In June, 2004 Kathy hosted a ceremony at Mountain View to dedicate a headstone for her ancestor, Emanuel Basore, who served in the Stonewall Brigade until after the battle of Gettysburg.  Emanuel made his post-war home out here and was buried without a headstone when he died in 1907.  It was attendance at this ceremony that started Nick’s research into the number of Civil War veterans buried at Mountain View, and the subsequent revival of Memorial Day services there.    Emanuel Basore’s brother-in-law, George Sperow is buried a short walk away; both men served in Company E, 2nd Virginia Infantry.

I’ve been reading a lot about the Stonewall Brigade lately as I follow the fortunes of the 13th Mass. Vols., in 1862, and I remarked to Kathy, after her talk, that my ancestor spent an awful lot of time chasing her ancestor around Virginia.  I don’t think the rival regiments ever directly faced each other in combat.  Kathy related many interesting stories handed down by family.  After the battle of Gettysburg, when apparently they had enough of war, the two men deserted and hid out, possibly at their family home near Harper’s Ferry.  There is a story that while Emanuel’s mom invited the Union High Command to dinner the two boys were hiding under a bed in an adjacent room.  It was also told that the boy’s sisters flirted with Union pickets in order to bring food concealed under their hoopskirts to the boys hiding in nearby woods.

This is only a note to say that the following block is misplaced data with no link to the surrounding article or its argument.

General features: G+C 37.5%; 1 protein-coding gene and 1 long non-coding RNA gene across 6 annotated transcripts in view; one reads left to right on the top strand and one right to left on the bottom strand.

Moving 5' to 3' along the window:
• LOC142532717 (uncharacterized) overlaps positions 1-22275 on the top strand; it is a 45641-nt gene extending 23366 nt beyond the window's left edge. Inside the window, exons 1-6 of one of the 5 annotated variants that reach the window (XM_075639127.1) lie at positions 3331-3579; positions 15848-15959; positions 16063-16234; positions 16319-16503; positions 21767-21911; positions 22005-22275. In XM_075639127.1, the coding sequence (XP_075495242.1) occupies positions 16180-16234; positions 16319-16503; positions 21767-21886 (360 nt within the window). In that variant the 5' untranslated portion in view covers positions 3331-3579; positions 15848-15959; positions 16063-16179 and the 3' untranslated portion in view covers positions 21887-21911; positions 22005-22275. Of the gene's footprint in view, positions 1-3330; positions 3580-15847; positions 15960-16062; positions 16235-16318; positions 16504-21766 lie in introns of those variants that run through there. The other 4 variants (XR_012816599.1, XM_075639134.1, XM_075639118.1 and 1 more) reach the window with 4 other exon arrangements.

After speaking with Kathy I trekked off down the road to photograph the graves of her two relatives.  Consequently I missed Steven and Patrice Demory’s presentation on Professor Thaddeus S. C. Lowe, the Civil War Balloonist, and his wife Leontine, who are buried a few steps from where the ceremony was held. ( I had seen the fascinating presentation before).  Judging from the size of the crowd they were also enjoying it.

I rounded out the day taking a tour with Nick, and listening to some of the fascinating stories he’s discovered.  There are two Medal of Honor recipients buried at Mountain View, Milton Haney and Thomas Ellsworth.

Haney was Chaplain of the 55th Illinois, a regiment that saw much fighting with Sherman during the 1864 Atlanta campaign.  Rev. Haney led his regiment in a countercharge against Confederates in one of the engagements before Atlanta. Haney turned down a subsequent promotion in rank because he wanted to remain Chaplain.  He settled in Pasadena after the war and served as a Methodist minister.  In fact, he was a minister for 76 years of his 97 years of life.  He retired from the pulpit for ‘medical reasons.’  Not a word of his military service or the Medal of Honor is on his headstone.  He wanted to be remembered for his ministerial work.